More mobile, agile and connected – A digital vision of charity St Andrew’s Healthcare


Why has a 179-year old charity decided to switch outsource partners and commit to cloud and service management?

Health NHSOn the first of September, a big change for charity St Andrew’s Healthcare is coming: a switchover from an outsourcing partner it’s been relying on for five years to a completely new supplier.

But for the organisation’s director of business change and IT, Leslie Ross, while a lots is going to change back stage, as far as the 900 patients and 4,500 staff he helps support are concerned, there should be nothing to notice at all in that transition:

We’ve been working on a transition plan since the start of June, so I expect a completely seamless handover.

That’s not to say the replacement of St Andrew’s’ incumbent IT resource with a new one in the shape of Advanced IT Services is in any sense a ‘business as usual’ deal. In fact, quite the opposite; Ross, who reports directly to the board and is a part of the Northampton-based non-profit’s executive leadership team, sees the new five-year contract as nothing less than transformative.

From day one I also want to see new capability that will give us a dashboard that will track our performance much more clearly, delivering true digital transformation in the long run.

Our board is looking to this as a major step-change in the charity in terms of our IT capability and delivery.

To underline how big a deal this really is, Ross points out that the contract to Advanced was only awarded after an exhaustive evaluation process that whittled down an original list of 67 suppliers to just one.

Though no specific figure’s being released, the deal is also valued in the ‘multi-million’ bracket, he adds.

So stability, but also major change? How is that circle to be squared? For Ross, it’s a very simple equation; fix some immediate issues now, but move very quickly to a new tech era at the organisation based around a big commitment to Service Management and cloud – with these acting in turn as the planned basis of a move to much more aggressive use of data to radically improve delivery of service to patients, in a proactive manner.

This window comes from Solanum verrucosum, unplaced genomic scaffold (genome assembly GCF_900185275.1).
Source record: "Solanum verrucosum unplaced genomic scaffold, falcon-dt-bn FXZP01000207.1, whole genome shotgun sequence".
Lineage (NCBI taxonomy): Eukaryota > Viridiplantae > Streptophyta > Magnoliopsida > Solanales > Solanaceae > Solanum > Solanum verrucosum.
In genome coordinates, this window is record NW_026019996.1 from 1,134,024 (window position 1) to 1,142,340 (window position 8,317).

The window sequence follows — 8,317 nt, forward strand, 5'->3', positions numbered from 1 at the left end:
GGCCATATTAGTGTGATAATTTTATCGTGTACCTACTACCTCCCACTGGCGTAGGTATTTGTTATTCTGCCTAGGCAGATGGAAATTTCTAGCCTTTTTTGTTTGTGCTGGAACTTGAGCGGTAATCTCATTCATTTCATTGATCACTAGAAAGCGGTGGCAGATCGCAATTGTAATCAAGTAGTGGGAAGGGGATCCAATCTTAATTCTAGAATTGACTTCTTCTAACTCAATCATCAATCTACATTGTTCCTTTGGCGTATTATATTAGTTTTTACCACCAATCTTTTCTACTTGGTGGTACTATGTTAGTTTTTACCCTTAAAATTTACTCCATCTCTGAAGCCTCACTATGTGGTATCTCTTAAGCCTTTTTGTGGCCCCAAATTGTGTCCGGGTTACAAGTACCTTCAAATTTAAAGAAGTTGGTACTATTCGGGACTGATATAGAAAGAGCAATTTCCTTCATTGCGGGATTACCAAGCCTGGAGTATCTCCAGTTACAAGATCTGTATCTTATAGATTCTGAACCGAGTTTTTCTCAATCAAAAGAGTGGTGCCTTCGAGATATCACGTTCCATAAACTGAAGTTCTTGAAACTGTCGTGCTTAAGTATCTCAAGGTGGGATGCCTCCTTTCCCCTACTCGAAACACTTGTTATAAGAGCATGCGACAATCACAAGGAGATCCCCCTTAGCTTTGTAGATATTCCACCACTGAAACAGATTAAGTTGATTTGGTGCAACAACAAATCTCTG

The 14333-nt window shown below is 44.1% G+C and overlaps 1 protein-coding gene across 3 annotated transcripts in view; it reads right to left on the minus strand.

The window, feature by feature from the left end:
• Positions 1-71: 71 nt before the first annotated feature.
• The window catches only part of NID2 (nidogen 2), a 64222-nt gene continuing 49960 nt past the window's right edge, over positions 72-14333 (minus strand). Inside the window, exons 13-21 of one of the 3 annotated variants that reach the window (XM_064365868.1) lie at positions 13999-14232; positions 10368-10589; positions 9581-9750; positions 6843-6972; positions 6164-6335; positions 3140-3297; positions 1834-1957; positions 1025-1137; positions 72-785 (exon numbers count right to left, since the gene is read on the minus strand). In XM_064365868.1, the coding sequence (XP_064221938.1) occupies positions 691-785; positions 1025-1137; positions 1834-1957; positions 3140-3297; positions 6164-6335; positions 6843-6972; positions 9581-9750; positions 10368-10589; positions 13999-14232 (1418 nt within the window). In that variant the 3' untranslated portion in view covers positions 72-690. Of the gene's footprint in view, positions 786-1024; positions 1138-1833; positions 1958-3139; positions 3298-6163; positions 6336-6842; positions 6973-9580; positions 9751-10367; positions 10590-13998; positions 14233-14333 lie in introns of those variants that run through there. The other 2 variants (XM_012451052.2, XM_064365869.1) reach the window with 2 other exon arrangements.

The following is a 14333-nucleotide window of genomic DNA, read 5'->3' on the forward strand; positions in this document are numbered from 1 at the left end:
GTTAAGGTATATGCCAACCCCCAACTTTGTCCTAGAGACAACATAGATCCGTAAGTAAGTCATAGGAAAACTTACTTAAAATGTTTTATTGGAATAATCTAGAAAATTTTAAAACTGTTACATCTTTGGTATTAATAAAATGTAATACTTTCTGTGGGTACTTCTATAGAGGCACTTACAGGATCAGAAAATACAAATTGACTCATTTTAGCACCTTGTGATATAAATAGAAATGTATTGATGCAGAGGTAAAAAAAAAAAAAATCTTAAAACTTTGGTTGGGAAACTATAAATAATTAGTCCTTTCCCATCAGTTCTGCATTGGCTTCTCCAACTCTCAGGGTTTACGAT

In other words, Advanced will act as the main partner for a digital transformation move that will position it to do the best job it can for its patients, 90% of whom are referred by the NHS with some of the most complex and challenging mental health needs in the country.

That’s because, he stresses:

In healthcare it’s critical to find the right partner – one who can provide added value thanks to deep understanding and experience of the sector, especially in managing secure, hosted environments and transformative projects.

I’m confident a collaborative approach will help both parties achieve long-term value, reducing the overall total cost of ownership.

That’s going to happen via a full IT outsourcing arrangement whereby Advanced will manage all the support services that St Andrew’s Healthcare needs, from desktop to datacentre, including 24×7 hosted infrastructure management initially on dedicated infrastructure but soon on Microsoft Azure, plus backup and disaster recovery services.

The supplier is also being tasked with immediate responsibility for a number of important ‘in-flight’ projects, adds Ross – but even all this isn’t all, as the Service Management aspect of the firm’s capability was also a major draw.

We need, in order, to stabilise what we do, which will come from Advanced’s professional IT services, then help us migrate to the cloud. Then we need some major infrastructure projects to get us fully up to date delivered, and then we want to be on a full Service Management regime to keep our full estate both safe and managed by a full lifecycle management process.

Security is also a factor, he adds, as are moves to become “more mobile, agile and connected”, with a staggered delivery plan for enhancements timetabled for the next two years.

Digital vision

As stated, Service Management will be the guiding force in all this. Ross says four ITIL processes are due to be in place within the first three months, eight by the end of the first year of the contract, and more planned for year two.

In year two and beyond, the plan is to focus, adds Ross, on supporting patients with tools to help their therapy and access to friends and family, data and leveraging Internet of Things functionality so as to enable external suppliers’ secure access to reduce costs while protecting St Andrew’s’ core systems.

Data, incidentally, is key to the organisation’s digital vision.

We have a big data warehouse project on the go, but we also want to start using data more and more as a way to both value and validate outcomes. We see data as being key to our future, no doubt about it.

Sounds indeed like a lot’s about to happen – but if Ross has anything to do with it, change will either be invisible or only positive, it seems.

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